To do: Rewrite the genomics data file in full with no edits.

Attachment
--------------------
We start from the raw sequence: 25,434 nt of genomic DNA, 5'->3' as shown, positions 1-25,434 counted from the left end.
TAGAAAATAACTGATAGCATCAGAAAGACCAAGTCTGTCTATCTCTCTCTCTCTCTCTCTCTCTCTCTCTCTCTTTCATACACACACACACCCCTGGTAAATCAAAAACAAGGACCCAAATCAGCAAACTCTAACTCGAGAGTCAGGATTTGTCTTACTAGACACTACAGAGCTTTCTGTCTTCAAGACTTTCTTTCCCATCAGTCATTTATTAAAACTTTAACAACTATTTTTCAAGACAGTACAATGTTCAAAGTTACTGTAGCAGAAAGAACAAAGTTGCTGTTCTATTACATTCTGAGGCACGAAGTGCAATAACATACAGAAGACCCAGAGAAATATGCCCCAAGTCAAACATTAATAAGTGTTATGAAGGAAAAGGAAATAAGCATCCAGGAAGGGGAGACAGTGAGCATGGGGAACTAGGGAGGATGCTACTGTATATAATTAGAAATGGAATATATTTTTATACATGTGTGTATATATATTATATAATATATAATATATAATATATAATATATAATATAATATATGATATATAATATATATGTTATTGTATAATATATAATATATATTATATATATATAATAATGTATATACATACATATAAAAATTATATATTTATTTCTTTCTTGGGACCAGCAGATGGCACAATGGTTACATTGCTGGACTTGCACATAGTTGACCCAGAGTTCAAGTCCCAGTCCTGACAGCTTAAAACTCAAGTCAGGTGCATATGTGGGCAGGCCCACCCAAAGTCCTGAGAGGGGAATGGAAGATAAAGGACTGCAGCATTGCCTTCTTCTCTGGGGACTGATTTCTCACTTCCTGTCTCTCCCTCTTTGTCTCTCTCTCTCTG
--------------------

We start from the raw sequence: 25,434 nt of genomic DNA, 5'->3' as shown, positions 1-25,434 counted from the left end.
TAGAAAATAACTGATAGCATCAGAAAGACCAAGTCTGTCTATCTCTCTCTCTCTCTCTCTCTCTCTCTCTCTCTTTCATACACACACACACCCCTGGTAAATCAAAAACAAGGACCCAAATCAGCAAACTCTAACTCGAGAGTCAGGATTTGTCTTACTAGACACTACAGAGCTTTCTGTCTTCAAGACTTTCTTTCCCATCAGTCATTTATTAAAACTTTAACAACTATTTTTCAAGACAGTACAATGTTCAAAGTTACTGTAGCAGAAAGAACAAAGTTGCTGTTCTATTACATTCTGAGGCACGAAGTGCAATAACATACAGAAGACCCAGAGAAATATGCCCCAAGTCAAACATTAATAAGTGTTATGAAGGAAAAGGAAATAAGCATCCAGGAAGGGGAGACAGTGAGCATGGGGAACTAGGGAGGATGCTACTGTATATAATTAGAAATGGAATATATTTTTATACATGTGTGTATATATATTATATAATATATAATATATAATATATAATATATAATATAATATATGATATATAATATATATGTTATTGTATAATATATAATATATATTATATATATATAATAATGTATATACATACATATAAAAATTATATATTTATTTCTTTCTTGGGACCAGCAGATGGCACAATGGTTACATTGCTGGACTTGCACATAGTTGACCCAGAGTTCAAGTCCCAGTCCTGACAGCTTAAAACTCAAGTCAGGTGCATATGTGGGCAGGCCCACCCAAAGTCCTGAGAGGGGAATGGAAGATAAAGGACTGCAGCATTGCCTTCTTCTCTGGGGACTGATTTCTCACTTCCTGTCTCTCCCTCTTTGTCTCTCTCTCTCTG